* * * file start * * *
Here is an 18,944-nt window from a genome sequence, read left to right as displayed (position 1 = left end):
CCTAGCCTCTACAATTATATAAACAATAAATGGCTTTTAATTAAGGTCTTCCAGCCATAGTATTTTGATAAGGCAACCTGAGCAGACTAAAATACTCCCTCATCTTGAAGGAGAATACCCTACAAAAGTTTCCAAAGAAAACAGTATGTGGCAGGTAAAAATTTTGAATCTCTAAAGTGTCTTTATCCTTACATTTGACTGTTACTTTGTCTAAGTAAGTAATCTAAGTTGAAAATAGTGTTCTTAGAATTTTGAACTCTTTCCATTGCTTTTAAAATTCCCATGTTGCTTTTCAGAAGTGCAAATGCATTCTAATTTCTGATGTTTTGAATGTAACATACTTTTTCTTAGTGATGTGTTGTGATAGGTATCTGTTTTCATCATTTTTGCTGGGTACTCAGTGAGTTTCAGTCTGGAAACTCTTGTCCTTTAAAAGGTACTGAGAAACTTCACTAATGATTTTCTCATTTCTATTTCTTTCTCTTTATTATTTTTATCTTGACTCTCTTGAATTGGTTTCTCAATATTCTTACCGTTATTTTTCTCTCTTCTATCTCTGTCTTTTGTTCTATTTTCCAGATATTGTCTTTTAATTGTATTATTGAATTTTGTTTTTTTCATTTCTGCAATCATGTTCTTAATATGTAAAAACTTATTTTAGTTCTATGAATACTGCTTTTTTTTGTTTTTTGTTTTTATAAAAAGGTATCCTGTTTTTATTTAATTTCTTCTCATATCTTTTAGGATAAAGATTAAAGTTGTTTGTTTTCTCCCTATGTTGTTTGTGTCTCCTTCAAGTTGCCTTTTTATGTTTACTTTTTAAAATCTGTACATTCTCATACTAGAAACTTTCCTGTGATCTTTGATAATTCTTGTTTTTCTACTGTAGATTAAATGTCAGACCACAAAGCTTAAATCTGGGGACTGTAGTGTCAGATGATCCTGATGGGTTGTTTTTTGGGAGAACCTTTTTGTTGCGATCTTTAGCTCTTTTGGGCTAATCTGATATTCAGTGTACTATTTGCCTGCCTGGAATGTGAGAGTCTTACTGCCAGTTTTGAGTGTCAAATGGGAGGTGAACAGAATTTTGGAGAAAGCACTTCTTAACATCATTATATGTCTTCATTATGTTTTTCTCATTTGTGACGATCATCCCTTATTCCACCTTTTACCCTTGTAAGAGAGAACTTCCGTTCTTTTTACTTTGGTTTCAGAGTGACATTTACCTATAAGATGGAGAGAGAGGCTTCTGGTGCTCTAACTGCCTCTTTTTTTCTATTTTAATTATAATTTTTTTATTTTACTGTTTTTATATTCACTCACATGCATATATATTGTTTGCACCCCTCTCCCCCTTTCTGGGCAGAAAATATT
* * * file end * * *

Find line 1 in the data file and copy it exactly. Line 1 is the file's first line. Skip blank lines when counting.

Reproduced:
Here is an 18,944-nt window from a genome sequence, read left to right as displayed (position 1 = left end):